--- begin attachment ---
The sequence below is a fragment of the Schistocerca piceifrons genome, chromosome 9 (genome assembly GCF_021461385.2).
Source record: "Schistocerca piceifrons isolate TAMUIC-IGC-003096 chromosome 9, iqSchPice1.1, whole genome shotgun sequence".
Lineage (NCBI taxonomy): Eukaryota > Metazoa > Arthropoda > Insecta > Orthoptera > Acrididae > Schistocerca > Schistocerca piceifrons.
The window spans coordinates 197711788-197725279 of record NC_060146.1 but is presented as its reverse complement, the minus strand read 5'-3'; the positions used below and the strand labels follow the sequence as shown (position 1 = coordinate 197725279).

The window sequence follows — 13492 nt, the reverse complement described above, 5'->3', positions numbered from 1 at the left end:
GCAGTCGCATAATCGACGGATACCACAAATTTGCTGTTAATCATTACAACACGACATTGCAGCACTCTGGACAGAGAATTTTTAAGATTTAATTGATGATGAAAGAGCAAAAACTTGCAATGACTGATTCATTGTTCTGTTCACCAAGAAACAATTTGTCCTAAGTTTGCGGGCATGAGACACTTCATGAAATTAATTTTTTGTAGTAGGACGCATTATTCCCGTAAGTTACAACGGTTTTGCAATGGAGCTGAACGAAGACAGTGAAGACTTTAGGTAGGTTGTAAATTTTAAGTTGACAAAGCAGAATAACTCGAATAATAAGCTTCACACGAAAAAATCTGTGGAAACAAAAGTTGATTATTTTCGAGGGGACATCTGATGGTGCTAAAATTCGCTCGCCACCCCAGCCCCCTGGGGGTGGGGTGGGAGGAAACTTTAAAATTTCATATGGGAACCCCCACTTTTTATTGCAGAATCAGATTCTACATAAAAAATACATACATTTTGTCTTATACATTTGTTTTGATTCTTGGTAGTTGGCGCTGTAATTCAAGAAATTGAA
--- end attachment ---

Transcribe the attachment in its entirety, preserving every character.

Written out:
The sequence below is a fragment of the Schistocerca piceifrons genome, chromosome 9 (genome assembly GCF_021461385.2).
Source record: "Schistocerca piceifrons isolate TAMUIC-IGC-003096 chromosome 9, iqSchPice1.1, whole genome shotgun sequence".
Lineage (NCBI taxonomy): Eukaryota > Metazoa > Arthropoda > Insecta > Orthoptera > Acrididae > Schistocerca > Schistocerca piceifrons.
The window spans coordinates 197711788-197725279 of record NC_060146.1 but is presented as its reverse complement, the minus strand read 5'-3'; the positions used below and the strand labels follow the sequence as shown (position 1 = coordinate 197725279).

The window sequence follows — 13492 nt, the reverse complement described above, 5'->3', positions numbered from 1 at the left end:
GCAGTCGCATAATCGACGGATACCACAAATTTGCTGTTAATCATTACAACACGACATTGCAGCACTCTGGACAGAGAATTTTTAAGATTTAATTGATGATGAAAGAGCAAAAACTTGCAATGACTGATTCATTGTTCTGTTCACCAAGAAACAATTTGTCCTAAGTTTGCGGGCATGAGACACTTCATGAAATTAATTTTTTGTAGTAGGACGCATTATTCCCGTAAGTTACAACGGTTTTGCAATGGAGCTGAACGAAGACAGTGAAGACTTTAGGTAGGTTGTAAATTTTAAGTTGACAAAGCAGAATAACTCGAATAATAAGCTTCACACGAAAAAATCTGTGGAAACAAAAGTTGATTATTTTCGAGGGGACATCTGATGGTGCTAAAATTCGCTCGCCACCCCAGCCCCCTGGGGGTGGGGTGGGAGGAAACTTTAAAATTTCATATGGGAACCCCCACTTTTTATTGCAGAATCAGATTCTACATAAAAAATACATACATTTTGTCTTATACATTTGTTTTGATTCTTGGTAGTTGGCGCTGTAATTCAAGAAATTGAA